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Floyd County elected officials decide to appoint new supervisor Jan. 2

By Bob Steenson, [email protected]

Want to be a county supervisor but don’t want to go through an election? That possibility exists for about a third of the adults in Floyd County – those who live in Supervisor District 3.

The position became vacant recently when Jeff Hawbaker of Floyd, the winner-elect for that seat in the general election held earlier this month, said he was declining the position because current economic conditions would not allow him to retire as he had planned, and he didn’t think he would have enough time available to give the office the attention it deserves.

With the vacancy, it is up to a three-member board of elected county officials – the county auditor, county recorder and county treasurer – to decide whether to appoint someone to the position or call for a special election.

Floyd County elected officials decide to appoint new supervisor Jan. 2That group met Friday afternoon and decided unanimously to appoint someone to the office. The appointment would be until the next countywide election, which would be the general election in 2024, or could be sooner if residents of that supervisor district petition for a special election within two weeks after an appointment is made, or if another countywide special election is held.

The appointment can’t be made until Jan. 2, because the position doesn’t become officially vacant until then. The current supervisors hold office until Jan. 1.

Carr, Recorder Amy Assink and Treasurer Frank Rottinghaus are making the decisions on the process now, and will meet again on Dec. 5 to set the wording on a public notice regarding applications to be considered for the appointment.

She said they will likely ask applicants to submit a letter listing their experience, experience with public meetings, why they are interested in the position, etc.

The current three-person board of elected officials is divided politically, with Assink a Republican, Rottinghaus a Democrat and Carr who has run as No Party in each of her elections.

But Rottinghaus did not run for re-election, and his term of office also expires Jan. 1, so it will be Recorder-elect Jessie Holm who will take office Jan. 2 and then be part of the group that appoints the supervisor for District 3. Holm is also a Republican.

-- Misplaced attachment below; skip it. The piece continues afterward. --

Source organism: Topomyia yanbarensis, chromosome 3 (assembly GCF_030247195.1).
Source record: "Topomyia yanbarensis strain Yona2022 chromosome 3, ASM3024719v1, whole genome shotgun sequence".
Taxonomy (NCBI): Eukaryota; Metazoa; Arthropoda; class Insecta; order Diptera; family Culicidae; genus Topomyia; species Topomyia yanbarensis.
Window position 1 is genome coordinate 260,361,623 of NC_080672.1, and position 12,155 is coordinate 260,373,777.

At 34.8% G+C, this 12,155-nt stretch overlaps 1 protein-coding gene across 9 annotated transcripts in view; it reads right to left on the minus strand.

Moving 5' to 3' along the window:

Carr said there has been some discussion in the county about who should be appointed, with some people saying it should be Jim Lundberg, a Democrat who came in second in the election for Supervisor District 3, but others saying that the voters picked a Republican (Hawbaker) and a Republican should be appointed to the position. The actual appointee can be anyone who lives in District 3 (including having lived in the district for at least 60 days prior to the appointment), is eligible to serve as a supervisor, and who applies for the position.

Carr said the decision will be made by her, Assink and Holm, and it will depend on who applies.

After an appointment is made, residents of District 3 – the northern tier of townships plus Rockford Township – will have 14 days if they wish to submit a petition calling for a special election. At least 192 valid signatures of District 3 residents would be required to call for a special election.

If a special election is called for, Iowa Code says it must be on on a Tuesday at “the next practical date,” with at least 32 days notice. It can’t be held on the same day as another special election that isn’t countywide, for example if the Charles City School District decides to hold a bond referendum in March.

Carr said if a special election is called by petition, the county Republican and Democratic parties can each call a nominating convention to nominate their candidates for the seat. Other persons who want to be on the ballot would need to file a petition and sign an affidavit of candidacy.

If a person is appointed supervisor and there is no special election, that person will serve until the next county-wide election, which would normally be in November 2024, unless there is some other county-wide special election held before then.

If there is a special election, the winner will serve until the term would normally be over, until the end of 2026. If there is no special election, an election for the position will be held in the November 2024 general election, and the person elected than would also serve until the end of the regular term, at the end of 2026.


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